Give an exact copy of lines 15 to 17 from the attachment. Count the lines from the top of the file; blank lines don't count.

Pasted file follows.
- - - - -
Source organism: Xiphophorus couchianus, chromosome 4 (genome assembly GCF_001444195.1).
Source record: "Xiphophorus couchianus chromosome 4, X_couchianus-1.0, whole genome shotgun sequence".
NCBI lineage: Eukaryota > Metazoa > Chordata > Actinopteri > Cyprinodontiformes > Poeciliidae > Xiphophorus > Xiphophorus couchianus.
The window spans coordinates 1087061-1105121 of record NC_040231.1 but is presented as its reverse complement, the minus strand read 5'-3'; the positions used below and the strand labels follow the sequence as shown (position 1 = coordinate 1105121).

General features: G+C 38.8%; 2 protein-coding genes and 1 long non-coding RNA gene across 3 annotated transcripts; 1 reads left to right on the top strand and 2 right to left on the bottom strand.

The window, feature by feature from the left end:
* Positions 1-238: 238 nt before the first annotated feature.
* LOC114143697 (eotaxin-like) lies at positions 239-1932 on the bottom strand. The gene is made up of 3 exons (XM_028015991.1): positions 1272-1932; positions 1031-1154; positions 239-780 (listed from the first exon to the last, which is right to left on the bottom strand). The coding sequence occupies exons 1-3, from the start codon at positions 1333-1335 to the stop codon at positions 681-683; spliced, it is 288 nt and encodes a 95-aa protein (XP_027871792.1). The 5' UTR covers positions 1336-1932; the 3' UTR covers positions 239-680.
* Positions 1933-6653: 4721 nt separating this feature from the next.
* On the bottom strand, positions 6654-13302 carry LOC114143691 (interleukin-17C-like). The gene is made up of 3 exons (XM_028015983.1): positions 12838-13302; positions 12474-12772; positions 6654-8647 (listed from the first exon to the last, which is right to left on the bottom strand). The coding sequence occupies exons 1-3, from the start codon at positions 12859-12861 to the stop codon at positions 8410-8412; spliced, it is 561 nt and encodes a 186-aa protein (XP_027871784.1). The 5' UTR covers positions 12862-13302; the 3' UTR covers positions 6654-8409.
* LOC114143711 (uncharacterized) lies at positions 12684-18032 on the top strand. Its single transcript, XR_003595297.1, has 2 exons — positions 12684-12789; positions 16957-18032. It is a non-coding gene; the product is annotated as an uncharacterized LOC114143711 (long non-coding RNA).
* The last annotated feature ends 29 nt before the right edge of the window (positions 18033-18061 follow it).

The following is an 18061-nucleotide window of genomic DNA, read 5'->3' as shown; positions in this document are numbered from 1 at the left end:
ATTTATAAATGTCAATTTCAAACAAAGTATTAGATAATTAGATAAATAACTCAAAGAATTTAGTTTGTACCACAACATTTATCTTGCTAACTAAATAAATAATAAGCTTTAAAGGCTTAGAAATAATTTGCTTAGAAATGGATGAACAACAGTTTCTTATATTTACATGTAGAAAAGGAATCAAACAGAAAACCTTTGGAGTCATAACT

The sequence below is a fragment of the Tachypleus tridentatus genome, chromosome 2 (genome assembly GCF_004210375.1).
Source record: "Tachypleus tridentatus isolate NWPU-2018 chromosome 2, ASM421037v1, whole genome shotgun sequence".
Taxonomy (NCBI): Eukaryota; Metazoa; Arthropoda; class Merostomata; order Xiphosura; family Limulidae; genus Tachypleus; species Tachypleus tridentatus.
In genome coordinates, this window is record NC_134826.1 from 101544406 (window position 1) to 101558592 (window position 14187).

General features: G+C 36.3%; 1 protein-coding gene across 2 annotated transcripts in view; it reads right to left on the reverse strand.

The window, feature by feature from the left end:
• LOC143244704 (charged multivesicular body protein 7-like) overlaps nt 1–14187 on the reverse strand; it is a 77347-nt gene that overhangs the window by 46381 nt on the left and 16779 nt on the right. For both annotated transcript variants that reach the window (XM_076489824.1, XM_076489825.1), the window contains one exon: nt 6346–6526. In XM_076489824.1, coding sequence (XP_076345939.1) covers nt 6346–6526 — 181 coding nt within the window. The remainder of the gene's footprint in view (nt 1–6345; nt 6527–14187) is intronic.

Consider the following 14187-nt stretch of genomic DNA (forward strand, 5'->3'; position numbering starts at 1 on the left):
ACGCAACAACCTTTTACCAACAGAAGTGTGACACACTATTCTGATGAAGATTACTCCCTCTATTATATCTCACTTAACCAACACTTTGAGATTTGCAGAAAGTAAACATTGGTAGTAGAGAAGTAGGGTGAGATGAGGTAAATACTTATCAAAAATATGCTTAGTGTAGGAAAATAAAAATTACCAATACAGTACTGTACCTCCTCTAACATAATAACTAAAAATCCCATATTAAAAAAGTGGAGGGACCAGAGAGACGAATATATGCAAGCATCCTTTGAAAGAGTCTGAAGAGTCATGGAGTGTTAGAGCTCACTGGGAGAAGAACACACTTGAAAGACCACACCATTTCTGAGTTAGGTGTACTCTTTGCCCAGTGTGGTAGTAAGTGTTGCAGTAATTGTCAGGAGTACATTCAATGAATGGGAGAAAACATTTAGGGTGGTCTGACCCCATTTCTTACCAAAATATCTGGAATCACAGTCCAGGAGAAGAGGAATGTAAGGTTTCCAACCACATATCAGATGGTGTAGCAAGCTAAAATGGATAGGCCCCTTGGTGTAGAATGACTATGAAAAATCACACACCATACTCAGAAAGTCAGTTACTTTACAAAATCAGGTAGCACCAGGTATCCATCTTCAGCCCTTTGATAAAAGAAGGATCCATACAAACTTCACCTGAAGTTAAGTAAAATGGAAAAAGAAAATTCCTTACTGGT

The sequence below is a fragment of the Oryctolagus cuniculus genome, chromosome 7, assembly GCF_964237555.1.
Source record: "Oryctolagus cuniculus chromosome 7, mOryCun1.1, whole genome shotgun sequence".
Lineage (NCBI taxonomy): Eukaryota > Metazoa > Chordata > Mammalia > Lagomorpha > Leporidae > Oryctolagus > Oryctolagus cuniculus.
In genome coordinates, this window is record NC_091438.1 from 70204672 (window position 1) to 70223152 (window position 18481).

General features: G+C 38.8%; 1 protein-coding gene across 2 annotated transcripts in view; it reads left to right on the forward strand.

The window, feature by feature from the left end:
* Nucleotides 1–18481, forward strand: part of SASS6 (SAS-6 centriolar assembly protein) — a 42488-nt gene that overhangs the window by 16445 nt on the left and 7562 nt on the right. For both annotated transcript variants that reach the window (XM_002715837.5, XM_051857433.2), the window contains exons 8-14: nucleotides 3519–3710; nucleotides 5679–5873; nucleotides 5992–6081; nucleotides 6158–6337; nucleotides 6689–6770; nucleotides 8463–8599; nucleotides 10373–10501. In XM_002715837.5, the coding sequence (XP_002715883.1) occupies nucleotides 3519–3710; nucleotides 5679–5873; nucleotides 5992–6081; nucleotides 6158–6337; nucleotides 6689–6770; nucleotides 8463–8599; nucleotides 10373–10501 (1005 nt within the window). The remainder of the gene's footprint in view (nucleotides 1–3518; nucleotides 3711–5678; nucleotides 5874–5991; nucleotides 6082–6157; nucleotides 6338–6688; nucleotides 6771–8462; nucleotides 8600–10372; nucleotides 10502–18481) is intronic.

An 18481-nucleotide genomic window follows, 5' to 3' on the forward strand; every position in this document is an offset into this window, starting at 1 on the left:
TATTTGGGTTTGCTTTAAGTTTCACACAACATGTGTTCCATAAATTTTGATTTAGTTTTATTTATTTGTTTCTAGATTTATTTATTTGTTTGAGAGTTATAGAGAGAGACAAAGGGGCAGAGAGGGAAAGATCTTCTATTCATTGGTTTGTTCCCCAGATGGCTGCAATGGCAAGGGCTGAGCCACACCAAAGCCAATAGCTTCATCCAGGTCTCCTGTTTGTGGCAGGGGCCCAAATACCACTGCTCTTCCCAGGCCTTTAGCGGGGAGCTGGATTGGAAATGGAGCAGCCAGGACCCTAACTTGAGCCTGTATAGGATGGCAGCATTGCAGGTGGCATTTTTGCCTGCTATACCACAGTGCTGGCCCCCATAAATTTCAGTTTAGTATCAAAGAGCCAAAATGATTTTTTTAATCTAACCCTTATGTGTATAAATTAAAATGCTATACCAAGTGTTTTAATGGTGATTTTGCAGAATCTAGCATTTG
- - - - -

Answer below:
The sequence below is a fragment of the Tachypleus tridentatus genome, chromosome 2 (genome assembly GCF_004210375.1).
Source record: "Tachypleus tridentatus isolate NWPU-2018 chromosome 2, ASM421037v1, whole genome shotgun sequence".
Taxonomy (NCBI): Eukaryota; Metazoa; Arthropoda; class Merostomata; order Xiphosura; family Limulidae; genus Tachypleus; species Tachypleus tridentatus.